If you are from a non- EU/EEA country that is not listed above, then you cannot exchange your licence and are required to take all necessary driving courses and tests Norwegians also take to obtain your licence.

What about Brexit?

The most recent government announcement on December 11th, 2020 gives the updated information pertaining to driving licences and Brexit from the first of January of this year. 

The most important news is that Brits can still use their British driving licences in Norway in 2021 and they can be exchanged for Norwegian ones on the same terms as EU/EEA countries.

Authorities say: “For (British) nationals who have permanent residence in Norway, including those who move to Norway after January 1st 2021 British driving licenses will continue to be valid for driving in Norway and for exchange for a Norwegian driving licence.”

“There will be no requirements for training or tests to be able to complete an exchange for a Norwegian driver’s licence.”

Norwegian authorities will not require an additional international driving licence along with a British one for British tourists who are visiting the country. 

A Norwegian driving licence will still be fully valid for driving (or exchanging) for a British one in the United Kingdom following the withdrawal from the EU.

Brits who are living in Norway and have exchanged their British driving licence to a Norwegian one already have full driving rights under the current rules. 

For commercial transport by truck, arrangements are in place to ensure that freight transport on the road between Norway and the United Kingdom can continue.

Helpful facts and vocabulary

Before you begin the process, Statens vegvesen has a requirement that only a valid driving licence is eligible for exchange. If your licence has expired, you will need to receive confirmation from the issuing country affirming that you still have a valid driving entitlement in that country.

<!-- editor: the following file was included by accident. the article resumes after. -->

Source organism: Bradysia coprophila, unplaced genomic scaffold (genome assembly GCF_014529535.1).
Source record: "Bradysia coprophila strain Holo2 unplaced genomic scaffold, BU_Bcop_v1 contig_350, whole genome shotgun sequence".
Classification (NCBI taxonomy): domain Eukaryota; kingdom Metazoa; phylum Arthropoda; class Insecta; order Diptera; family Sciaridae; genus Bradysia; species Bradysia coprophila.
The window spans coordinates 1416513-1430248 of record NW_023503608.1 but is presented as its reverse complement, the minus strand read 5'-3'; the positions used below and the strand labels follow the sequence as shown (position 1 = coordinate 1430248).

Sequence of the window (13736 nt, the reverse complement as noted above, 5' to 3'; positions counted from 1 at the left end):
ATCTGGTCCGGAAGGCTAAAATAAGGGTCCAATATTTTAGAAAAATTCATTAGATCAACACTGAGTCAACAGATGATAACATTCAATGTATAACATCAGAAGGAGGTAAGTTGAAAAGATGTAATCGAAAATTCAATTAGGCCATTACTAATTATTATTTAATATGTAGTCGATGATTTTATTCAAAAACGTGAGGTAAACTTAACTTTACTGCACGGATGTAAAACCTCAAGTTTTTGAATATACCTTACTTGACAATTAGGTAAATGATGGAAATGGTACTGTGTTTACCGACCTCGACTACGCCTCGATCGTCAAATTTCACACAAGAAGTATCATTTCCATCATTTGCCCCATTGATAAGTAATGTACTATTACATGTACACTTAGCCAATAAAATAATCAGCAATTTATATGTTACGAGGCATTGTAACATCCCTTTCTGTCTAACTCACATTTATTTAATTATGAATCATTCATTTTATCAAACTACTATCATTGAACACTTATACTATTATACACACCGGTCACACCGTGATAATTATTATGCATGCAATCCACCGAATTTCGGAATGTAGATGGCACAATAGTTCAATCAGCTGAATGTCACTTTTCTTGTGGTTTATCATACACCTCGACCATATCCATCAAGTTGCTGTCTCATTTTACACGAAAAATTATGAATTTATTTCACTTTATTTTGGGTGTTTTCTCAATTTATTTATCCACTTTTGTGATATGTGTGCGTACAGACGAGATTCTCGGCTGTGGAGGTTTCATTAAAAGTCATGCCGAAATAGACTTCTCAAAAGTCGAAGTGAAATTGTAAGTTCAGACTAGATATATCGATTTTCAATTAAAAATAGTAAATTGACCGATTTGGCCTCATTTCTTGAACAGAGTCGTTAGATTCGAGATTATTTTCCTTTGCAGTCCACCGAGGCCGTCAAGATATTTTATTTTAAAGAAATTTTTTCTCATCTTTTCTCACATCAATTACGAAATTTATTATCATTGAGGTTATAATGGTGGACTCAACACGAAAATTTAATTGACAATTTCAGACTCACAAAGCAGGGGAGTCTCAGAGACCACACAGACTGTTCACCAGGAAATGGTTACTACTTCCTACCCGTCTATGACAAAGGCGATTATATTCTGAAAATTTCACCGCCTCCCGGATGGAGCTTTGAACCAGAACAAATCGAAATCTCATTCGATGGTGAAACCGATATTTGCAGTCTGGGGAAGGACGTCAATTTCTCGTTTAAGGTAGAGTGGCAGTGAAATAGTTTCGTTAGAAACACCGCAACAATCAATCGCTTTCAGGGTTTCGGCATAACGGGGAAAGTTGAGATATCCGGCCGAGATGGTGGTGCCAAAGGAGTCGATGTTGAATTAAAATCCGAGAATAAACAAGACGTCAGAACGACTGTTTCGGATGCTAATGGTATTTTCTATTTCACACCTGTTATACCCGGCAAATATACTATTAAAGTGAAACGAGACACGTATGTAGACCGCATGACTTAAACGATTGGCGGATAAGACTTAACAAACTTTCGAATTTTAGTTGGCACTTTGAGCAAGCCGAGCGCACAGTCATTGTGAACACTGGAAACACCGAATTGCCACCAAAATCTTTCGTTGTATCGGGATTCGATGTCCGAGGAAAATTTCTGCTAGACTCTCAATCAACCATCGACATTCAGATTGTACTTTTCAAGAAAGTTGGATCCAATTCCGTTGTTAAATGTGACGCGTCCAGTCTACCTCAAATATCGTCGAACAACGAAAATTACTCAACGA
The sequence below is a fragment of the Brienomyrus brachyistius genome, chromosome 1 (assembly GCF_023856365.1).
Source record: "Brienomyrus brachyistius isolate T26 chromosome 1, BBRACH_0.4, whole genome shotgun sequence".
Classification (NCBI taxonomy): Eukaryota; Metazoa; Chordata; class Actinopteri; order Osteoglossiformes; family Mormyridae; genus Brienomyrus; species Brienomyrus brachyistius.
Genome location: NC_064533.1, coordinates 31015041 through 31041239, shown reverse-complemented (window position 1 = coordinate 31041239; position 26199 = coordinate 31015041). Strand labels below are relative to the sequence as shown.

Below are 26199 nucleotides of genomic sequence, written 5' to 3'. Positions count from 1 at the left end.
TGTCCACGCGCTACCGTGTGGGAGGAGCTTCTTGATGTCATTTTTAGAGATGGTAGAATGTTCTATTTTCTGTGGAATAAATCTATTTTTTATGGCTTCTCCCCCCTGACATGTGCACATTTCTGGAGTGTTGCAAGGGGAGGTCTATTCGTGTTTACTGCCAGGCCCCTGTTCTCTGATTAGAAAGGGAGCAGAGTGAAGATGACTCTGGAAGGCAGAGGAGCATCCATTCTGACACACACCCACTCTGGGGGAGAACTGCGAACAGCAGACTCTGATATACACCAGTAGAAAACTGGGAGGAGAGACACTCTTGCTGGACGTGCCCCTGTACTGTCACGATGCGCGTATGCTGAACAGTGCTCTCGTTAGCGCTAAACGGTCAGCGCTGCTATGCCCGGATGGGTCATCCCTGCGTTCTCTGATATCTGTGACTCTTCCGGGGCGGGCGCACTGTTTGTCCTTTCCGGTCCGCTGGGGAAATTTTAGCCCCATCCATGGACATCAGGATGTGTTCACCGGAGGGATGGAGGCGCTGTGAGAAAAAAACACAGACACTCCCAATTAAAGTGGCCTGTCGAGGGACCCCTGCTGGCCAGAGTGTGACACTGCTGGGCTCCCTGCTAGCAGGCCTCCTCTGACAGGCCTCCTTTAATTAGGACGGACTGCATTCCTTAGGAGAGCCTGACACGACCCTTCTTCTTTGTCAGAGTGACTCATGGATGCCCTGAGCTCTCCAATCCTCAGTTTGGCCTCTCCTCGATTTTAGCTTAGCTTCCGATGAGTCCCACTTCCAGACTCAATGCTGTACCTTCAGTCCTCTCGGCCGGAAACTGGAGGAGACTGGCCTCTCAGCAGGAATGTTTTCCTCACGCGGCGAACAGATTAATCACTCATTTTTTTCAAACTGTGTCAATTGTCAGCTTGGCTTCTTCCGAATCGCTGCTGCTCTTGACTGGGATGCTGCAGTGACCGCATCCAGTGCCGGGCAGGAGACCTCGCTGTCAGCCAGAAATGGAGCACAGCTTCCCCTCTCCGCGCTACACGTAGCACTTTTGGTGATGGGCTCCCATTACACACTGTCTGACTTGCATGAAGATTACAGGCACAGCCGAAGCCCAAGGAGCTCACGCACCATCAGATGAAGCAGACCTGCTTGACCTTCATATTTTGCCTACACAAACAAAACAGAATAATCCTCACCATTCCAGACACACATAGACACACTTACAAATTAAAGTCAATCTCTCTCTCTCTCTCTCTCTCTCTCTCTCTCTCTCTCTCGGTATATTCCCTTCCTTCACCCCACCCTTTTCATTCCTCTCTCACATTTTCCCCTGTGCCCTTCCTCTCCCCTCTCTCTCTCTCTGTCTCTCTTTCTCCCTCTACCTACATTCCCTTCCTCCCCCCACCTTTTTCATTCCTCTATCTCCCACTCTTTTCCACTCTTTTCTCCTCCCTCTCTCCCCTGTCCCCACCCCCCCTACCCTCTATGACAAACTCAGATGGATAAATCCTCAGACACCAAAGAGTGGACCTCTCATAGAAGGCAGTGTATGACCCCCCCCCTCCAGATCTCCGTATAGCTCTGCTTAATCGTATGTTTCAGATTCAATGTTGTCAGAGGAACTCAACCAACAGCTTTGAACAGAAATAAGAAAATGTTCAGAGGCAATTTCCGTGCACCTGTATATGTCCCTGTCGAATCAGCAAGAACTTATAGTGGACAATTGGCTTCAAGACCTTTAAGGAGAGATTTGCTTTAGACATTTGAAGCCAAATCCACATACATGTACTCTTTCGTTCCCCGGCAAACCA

Driving is considered to be a privilege here in Norway and the residents here treat it as such. Low speed limits, intensive training, and mostly law-abiding citizens have contributed to Norway being crowned the safest country to drive in 2019, according to Forbes.

Fartsbot – speeding ticket

Førerkort – drivers license 

Bil – car

E 18 – This abbreviation stands for Europavei 18 or European road 18.

READ ALSO: What you need to know about driving in Norway

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‘It’s their loss’: Italian universities left off UK special study visa list

The UK is missing out by barring highly skilled Italian graduates from accessing a new work visa, Italy's universities minister said on Wednesday.

'It's their loss': Italian universities left off UK special study visa list

Universities and Research Minister Cristina Messa said she was disappointed by the UK’s decision not to allow any graduates of Italian universities access to its ‘High Potential Individual’ work permit.

“They’re losing a big slice of good graduates, who would provide as many high skills…it’s their loss,” Messa said in an interview with news agency Ansa, adding that Italy would petition the UK government to alter its list to include Italian institutions.

Ranked: Italy’s best universities and how they compare worldwide

“It’s a system that Britain obviously as a sovereign state can choose to implement, but we as a government can ask (them) to revise the university rankings,” she said.

The High Potential Individual visa, which launches on May 30th, is designed to bring highly skilled workers from the world’s top universities to the UK in order to compensate for its Brexit-induced labour shortage.

Successful applicants do not require a job offer to be allowed into the country but can apply for one after arriving, meaning potential employers won’t have to pay sponsorship fees.

Students sit on the steps of Roma Tre University in Rome.

Students sit on the steps of Roma Tre University in Rome. Photo by TIZIANA FABI / AFP.

The visa is valid for two years for those with bachelor’s and master’s degrees and three years for PhD holders, with the possibility of moving into “other long-term employment routes” that will allow the individual to remain in the country long-term.

READ ALSO: Eight things you should know if you’re planning to study in Italy

Italy isn’t the only European country to have been snubbed by the list, which features a total of 37 global universities for the 2021 graduation year (the scheme is open to students who have graduated in the past five years, with a different list for each graduation year since 2016).

The Swiss Federal Institute of Technology, EPFL Switzerland, Paris Sciences et Lettres, the University of Munich, and Sweden’s Karolinska Institute are the sole European inclusions in the document, which mainly privileges US universities.

Produced by the UK’s Education Ministry, the list is reportedly based on three global rankings: Times Higher Education World University Rankings, the Quacquarelli Symonds World University Rankings, and The Academic Ranking of World Universities.

Messa said she will request that the UK consider using ‘more up-to-date indicators’, without specifying which alternative system she had in mind.